My project brings Mikhail Bakhtin’s concept of polyphony and Jason Moore’s discussions surrounding ‘The Capitalocene’ to the forefront, particularly concerning humans and bats. Due to the thriving of capitalism, much of the world’s green spaces have been commodified and mistreated. I want to change that. 

The coronavirus has created misconceptions surrounding bats. Their contributions to the world’s green spaces have been vastly overlooked. My project focuses on creating a green space that caters for bats to thrive; as well as spaces that allow humans to educate themselves on why we need bats in order for the planet to thrive. At night, bats are free to hunt and pollinate the site, in an effort to restore our damaged green spaces. They will bring life to a site which used to be an abandoned abattoir, a site that once commodified death. Humans will not be able to interact with the site during this time, as bats are nocturnal animals. 

In order for a thriving greenspace to be developed, most of the pre-existing structures have been demolished. The concrete from such has been collected recycled to renovate the limited structures that are kept. This provides a sustainable method to treating pre-existing concrete from the site.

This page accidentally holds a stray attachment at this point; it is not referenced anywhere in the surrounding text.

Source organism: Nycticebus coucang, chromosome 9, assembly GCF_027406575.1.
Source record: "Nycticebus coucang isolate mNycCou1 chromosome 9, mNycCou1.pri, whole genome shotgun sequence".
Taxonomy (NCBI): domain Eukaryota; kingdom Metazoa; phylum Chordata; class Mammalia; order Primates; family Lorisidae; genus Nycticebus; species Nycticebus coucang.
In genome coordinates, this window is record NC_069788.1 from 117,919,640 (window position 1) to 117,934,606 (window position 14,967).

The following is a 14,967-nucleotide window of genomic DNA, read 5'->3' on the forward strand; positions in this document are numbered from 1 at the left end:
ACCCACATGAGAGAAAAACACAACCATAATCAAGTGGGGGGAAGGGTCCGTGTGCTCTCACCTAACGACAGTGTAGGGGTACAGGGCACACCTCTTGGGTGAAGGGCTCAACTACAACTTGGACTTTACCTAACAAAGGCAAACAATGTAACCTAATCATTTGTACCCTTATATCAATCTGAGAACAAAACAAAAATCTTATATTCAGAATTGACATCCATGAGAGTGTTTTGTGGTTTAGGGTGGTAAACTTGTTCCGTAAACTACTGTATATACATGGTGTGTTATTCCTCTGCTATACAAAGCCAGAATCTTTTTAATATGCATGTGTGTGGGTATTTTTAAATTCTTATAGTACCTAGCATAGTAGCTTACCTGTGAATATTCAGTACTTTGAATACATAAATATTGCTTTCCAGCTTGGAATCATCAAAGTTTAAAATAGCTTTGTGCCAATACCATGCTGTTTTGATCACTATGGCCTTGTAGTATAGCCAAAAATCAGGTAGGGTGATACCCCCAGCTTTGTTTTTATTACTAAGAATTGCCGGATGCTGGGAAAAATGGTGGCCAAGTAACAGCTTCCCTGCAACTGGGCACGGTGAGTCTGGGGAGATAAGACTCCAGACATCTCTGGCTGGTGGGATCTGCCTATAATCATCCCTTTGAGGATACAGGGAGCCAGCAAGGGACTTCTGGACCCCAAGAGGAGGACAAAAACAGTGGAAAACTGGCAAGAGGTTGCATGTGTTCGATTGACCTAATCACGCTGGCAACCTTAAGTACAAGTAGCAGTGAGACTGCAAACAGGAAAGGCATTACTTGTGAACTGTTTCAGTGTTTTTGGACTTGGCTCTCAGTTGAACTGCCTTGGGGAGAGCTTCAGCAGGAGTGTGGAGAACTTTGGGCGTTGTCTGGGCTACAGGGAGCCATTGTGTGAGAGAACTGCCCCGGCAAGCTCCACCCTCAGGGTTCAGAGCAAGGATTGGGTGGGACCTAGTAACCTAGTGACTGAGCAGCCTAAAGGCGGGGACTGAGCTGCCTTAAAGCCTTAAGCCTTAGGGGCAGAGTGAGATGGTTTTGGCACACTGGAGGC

At night, humans can stay at ‘The Visitor’s Centre’, which is a repurposed market place. There is accommodation set up, with linked rooms for families, and during the day there is a large library with linked study spaces. At night, there is an observation space overlooking ‘The Batocene’, acting as an educational space concerning how bats behave in nature, in order to debunk misconceptions. Inspired by Gothic churches, certain spaces are multifunctional and aim to attract bats. This is to bring humans closer to bats and to encourage successful human and non-human coexistence within our architectural environments.